I felt pretty sick after the meeting, but I also wasn’t completely sure how to fix it. I put my head down, prayed, and was giving it time for God to let me know which way to go next. A little later, the phone rang. The principal at D’s school called and said that she had heard the homebound teacher would not be a good fit for D and so they are looking for a teacher who will be. Thank you, Lord for hearing my prayer!

In the next breath, however, she mentioned a local residential treatment center for D and mentioned that she could pull some strings so we could go tour their facilities. I asked, “Am I understanding correctly that this is something the school system is looking at as a possibility? Residential Treatment?” She backtracked and said they are not, but she just wanted us to know that it was an option close to home should we be considering it and that she thought we might like to look around. I assured her that despite our ups and downs, D is probably the most stable he has been in 2 years and while we have tough moments, RTC is not currently an option. I felt pretty sick again after that part of the conversation.

All in all, I feel like I am playing Red Rover with the school system. I’m on one side, they’re on the other side, and D is in the middle. Either way, I cannot seem to figure out what the best option is for D. I have no idea how to get him to school, but I do know that I cannot continue to let him hang out with no true educational experiences. I know that if he does not go back to school in January, we will have to make other arrangements. Something more structured, whether it be the online charter school or a more structured homeschooling environment.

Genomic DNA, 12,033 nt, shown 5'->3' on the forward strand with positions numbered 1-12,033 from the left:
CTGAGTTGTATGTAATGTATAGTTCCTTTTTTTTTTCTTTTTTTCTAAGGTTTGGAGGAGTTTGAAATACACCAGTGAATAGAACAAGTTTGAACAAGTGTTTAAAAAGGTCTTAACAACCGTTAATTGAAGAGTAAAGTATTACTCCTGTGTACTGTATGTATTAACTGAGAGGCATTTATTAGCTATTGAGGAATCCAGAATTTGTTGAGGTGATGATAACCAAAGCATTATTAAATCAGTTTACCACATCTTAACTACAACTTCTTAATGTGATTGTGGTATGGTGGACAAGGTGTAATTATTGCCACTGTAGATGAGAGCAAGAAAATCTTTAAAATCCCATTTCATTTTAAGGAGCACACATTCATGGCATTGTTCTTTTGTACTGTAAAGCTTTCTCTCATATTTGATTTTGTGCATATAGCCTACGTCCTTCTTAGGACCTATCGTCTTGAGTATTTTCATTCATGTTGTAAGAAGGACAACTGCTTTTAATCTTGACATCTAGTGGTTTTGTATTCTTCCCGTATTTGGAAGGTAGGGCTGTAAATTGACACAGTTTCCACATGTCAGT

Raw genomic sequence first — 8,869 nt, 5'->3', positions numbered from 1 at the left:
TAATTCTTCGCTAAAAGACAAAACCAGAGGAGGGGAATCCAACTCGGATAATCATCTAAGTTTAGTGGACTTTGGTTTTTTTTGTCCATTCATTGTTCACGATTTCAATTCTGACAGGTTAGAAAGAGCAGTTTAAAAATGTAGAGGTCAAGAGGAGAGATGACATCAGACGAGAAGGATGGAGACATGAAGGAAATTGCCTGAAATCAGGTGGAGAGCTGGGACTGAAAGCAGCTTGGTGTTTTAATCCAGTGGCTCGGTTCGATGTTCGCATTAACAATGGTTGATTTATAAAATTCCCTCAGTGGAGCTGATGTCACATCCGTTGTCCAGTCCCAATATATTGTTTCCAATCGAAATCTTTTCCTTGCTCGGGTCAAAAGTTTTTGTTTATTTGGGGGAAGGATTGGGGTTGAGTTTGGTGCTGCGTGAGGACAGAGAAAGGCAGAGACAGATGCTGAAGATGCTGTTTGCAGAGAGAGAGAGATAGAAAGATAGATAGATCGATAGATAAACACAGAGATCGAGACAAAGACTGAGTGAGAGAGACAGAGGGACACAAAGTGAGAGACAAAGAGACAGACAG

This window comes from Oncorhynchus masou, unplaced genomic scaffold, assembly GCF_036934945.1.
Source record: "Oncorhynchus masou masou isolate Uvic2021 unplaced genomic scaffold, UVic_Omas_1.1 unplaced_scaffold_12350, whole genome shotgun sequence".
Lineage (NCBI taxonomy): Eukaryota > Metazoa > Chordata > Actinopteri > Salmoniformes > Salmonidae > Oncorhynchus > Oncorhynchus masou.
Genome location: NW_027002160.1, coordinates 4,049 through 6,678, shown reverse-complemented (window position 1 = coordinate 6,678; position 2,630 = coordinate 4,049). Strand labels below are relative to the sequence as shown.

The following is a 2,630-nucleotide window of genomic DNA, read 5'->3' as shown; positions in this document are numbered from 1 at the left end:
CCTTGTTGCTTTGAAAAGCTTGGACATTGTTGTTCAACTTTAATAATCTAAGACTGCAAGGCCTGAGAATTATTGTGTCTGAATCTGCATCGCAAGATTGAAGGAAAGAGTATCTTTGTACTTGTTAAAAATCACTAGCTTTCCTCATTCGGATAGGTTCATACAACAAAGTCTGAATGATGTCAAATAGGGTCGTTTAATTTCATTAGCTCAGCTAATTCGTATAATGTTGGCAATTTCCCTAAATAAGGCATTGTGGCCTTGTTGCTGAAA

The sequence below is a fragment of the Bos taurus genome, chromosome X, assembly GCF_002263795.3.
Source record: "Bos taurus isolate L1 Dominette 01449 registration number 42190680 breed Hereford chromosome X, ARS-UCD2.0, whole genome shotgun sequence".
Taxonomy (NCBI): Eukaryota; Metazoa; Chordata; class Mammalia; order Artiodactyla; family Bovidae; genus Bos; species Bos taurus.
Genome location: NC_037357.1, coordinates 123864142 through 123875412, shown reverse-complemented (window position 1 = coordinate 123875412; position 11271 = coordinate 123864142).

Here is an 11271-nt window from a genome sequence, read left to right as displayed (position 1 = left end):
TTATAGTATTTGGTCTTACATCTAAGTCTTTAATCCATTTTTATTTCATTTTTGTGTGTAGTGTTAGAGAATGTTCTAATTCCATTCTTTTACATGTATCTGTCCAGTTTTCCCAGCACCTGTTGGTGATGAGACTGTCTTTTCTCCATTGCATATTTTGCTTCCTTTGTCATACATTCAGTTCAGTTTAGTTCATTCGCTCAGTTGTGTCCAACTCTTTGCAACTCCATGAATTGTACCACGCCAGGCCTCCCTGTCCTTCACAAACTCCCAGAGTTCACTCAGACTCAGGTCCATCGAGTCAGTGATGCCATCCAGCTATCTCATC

Until January, I’ll continue to pray that God will open his eyes, heart, and mind. I’ll continue to pray that God will give him a peace of mind and peace of heart in knowing that he can go back to school, free from ridicule or judgement, and he will be accepted back as if he had never left. I’m praying that God will give all of us the courage, understanding, and ability to do what we need to help D, in whatever capacity that is.

10 thoughts on “Red Rover, Red Rover

  1. That's pretty bold of them to give you reference to a residential facility. WOW! They may have thought that they were offering "help" or assistance but.. really? Ballsy. 1 hour a day.. yeah that's pretty standard. I thought you were going with the online schooling? Do they not have a special needs program for the online school? I've never researched that…
    Just give your mind a rest until the holidays are over. There's nothing that can be done until then. The holidays are hard enough. (((hugs)))

  2. First, the school needs to be very careful about what terminology they use and what they discuss. If they recommend RTC, then they pay for it.

    However, I think in some ways, David is more astute that the rest of us. He senses where he can be comfortable and avoids those places where he cannot KNOW that he can be safe.

    We, on the other hand go to those uncomfortable places and it is like sitting on a cactus. A real pain in the butt.

    I think David is totally aware of what he is able to tolerate now. Later however, he may feel differently. In 1984, I learned froom an older child with autism. If you listen to what the child is not saying, you'll know what needs to be done.

    Here's luvin you. mjb